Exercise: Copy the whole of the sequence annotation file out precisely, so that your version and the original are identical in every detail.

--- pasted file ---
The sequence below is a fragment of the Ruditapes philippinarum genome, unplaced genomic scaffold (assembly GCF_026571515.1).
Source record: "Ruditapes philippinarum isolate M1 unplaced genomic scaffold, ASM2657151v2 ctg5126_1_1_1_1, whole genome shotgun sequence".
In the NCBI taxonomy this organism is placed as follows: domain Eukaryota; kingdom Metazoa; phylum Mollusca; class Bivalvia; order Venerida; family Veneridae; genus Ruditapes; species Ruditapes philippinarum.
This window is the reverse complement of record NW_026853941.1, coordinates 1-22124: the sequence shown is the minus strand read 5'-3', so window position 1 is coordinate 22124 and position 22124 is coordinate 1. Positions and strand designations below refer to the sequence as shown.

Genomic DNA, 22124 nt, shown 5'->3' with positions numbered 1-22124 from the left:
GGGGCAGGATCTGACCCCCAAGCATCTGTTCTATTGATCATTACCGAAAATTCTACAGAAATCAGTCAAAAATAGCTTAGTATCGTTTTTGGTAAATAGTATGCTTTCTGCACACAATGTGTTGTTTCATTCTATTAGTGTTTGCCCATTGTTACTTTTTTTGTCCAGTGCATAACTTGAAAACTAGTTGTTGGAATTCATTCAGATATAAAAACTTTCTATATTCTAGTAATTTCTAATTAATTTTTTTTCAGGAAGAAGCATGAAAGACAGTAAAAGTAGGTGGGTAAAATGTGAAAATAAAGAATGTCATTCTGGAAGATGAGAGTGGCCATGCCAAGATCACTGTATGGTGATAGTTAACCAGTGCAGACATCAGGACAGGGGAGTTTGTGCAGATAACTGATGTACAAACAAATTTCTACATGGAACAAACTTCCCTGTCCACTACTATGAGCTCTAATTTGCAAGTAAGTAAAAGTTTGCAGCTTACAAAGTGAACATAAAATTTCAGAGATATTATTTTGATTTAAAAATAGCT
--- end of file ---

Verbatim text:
The sequence below is a fragment of the Ruditapes philippinarum genome, unplaced genomic scaffold (assembly GCF_026571515.1).
Source record: "Ruditapes philippinarum isolate M1 unplaced genomic scaffold, ASM2657151v2 ctg5126_1_1_1_1, whole genome shotgun sequence".
In the NCBI taxonomy this organism is placed as follows: domain Eukaryota; kingdom Metazoa; phylum Mollusca; class Bivalvia; order Venerida; family Veneridae; genus Ruditapes; species Ruditapes philippinarum.
This window is the reverse complement of record NW_026853941.1, coordinates 1-22124: the sequence shown is the minus strand read 5'-3', so window position 1 is coordinate 22124 and position 22124 is coordinate 1. Positions and strand designations below refer to the sequence as shown.

Genomic DNA, 22124 nt, shown 5'->3' with positions numbered 1-22124 from the left:
GGGGCAGGATCTGACCCCCAAGCATCTGTTCTATTGATCATTACCGAAAATTCTACAGAAATCAGTCAAAAATAGCTTAGTATCGTTTTTGGTAAATAGTATGCTTTCTGCACACAATGTGTTGTTTCATTCTATTAGTGTTTGCCCATTGTTACTTTTTTTGTCCAGTGCATAACTTGAAAACTAGTTGTTGGAATTCATTCAGATATAAAAACTTTCTATATTCTAGTAATTTCTAATTAATTTTTTTTCAGGAAGAAGCATGAAAGACAGTAAAAGTAGGTGGGTAAAATGTGAAAATAAAGAATGTCATTCTGGAAGATGAGAGTGGCCATGCCAAGATCACTGTATGGTGATAGTTAACCAGTGCAGACATCAGGACAGGGGAGTTTGTGCAGATAACTGATGTACAAACAAATTTCTACATGGAACAAACTTCCCTGTCCACTACTATGAGCTCTAATTTGCAAGTAAGTAAAAGTTTGCAGCTTACAAAGTGAACATAAAATTTCAGAGATATTATTTTGATTTAAAAATAGCT